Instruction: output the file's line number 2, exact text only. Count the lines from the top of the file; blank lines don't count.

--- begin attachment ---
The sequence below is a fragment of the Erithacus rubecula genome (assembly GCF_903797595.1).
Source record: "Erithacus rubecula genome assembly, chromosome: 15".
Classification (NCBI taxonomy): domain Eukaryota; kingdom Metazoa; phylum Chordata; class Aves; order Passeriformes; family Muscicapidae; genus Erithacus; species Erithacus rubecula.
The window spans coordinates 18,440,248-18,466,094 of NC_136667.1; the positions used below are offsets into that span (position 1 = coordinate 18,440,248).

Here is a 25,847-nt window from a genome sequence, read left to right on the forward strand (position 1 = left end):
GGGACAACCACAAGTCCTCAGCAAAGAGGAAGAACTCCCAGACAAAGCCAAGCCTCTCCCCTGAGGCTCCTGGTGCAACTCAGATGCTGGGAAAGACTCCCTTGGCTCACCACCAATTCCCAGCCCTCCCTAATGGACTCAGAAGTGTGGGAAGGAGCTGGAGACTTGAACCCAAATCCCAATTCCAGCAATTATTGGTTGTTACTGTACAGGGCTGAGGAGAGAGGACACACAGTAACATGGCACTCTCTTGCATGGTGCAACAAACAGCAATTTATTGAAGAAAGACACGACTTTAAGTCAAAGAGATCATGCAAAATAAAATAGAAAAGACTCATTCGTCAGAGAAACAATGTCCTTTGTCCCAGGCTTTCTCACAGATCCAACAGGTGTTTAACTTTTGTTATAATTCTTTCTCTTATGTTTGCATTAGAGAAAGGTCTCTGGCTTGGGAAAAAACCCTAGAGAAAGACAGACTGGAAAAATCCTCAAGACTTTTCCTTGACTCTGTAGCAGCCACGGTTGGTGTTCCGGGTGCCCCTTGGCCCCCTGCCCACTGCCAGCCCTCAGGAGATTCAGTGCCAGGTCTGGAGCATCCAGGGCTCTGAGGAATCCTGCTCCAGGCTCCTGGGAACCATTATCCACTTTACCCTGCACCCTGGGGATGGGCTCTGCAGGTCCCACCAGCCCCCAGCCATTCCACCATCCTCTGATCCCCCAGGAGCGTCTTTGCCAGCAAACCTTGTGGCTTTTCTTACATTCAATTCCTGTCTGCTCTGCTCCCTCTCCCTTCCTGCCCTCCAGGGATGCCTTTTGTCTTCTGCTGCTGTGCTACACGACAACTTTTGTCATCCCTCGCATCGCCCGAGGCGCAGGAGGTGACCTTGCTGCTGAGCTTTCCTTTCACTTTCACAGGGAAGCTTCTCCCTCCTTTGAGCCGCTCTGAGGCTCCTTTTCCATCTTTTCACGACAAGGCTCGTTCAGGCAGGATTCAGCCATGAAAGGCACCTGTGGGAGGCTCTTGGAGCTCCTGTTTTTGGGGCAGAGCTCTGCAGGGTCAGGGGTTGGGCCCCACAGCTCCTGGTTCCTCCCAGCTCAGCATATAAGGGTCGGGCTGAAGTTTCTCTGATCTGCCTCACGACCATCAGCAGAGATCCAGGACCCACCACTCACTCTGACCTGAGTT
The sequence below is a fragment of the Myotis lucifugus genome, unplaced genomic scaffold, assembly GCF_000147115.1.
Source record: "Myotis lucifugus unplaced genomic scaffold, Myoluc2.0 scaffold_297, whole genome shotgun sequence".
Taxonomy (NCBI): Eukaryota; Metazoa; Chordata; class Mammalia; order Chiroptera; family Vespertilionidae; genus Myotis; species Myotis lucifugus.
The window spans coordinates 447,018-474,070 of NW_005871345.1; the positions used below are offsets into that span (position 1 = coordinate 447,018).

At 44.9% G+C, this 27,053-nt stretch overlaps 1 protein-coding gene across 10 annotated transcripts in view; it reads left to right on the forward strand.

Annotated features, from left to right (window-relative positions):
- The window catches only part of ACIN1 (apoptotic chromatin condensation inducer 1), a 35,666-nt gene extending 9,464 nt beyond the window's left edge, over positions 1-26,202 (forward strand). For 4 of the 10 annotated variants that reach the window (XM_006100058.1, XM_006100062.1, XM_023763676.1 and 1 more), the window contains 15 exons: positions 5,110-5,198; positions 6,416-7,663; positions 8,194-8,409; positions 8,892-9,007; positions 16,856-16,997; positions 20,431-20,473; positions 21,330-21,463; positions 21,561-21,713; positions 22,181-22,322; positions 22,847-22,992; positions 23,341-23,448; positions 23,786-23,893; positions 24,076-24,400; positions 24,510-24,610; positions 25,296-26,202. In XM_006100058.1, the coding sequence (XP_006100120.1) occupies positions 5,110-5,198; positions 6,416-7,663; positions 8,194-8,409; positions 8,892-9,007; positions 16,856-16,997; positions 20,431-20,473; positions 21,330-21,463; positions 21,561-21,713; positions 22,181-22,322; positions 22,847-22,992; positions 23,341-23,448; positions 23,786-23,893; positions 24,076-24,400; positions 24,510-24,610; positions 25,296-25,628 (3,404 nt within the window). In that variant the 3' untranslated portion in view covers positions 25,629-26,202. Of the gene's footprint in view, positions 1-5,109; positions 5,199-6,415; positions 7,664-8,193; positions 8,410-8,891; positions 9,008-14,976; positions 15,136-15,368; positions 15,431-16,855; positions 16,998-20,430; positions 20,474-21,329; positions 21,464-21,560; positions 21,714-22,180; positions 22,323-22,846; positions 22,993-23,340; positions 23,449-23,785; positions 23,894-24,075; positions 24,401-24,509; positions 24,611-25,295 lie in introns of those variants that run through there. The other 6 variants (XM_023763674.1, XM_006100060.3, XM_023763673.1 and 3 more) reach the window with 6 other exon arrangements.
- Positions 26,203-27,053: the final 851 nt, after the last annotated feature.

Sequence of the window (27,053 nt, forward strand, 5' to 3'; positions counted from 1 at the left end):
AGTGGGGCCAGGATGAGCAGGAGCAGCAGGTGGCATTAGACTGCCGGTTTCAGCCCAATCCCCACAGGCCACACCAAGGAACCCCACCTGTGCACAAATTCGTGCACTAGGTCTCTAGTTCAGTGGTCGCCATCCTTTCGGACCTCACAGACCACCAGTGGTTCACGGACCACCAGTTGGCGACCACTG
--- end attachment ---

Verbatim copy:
Source record: "Erithacus rubecula genome assembly, chromosome: 15".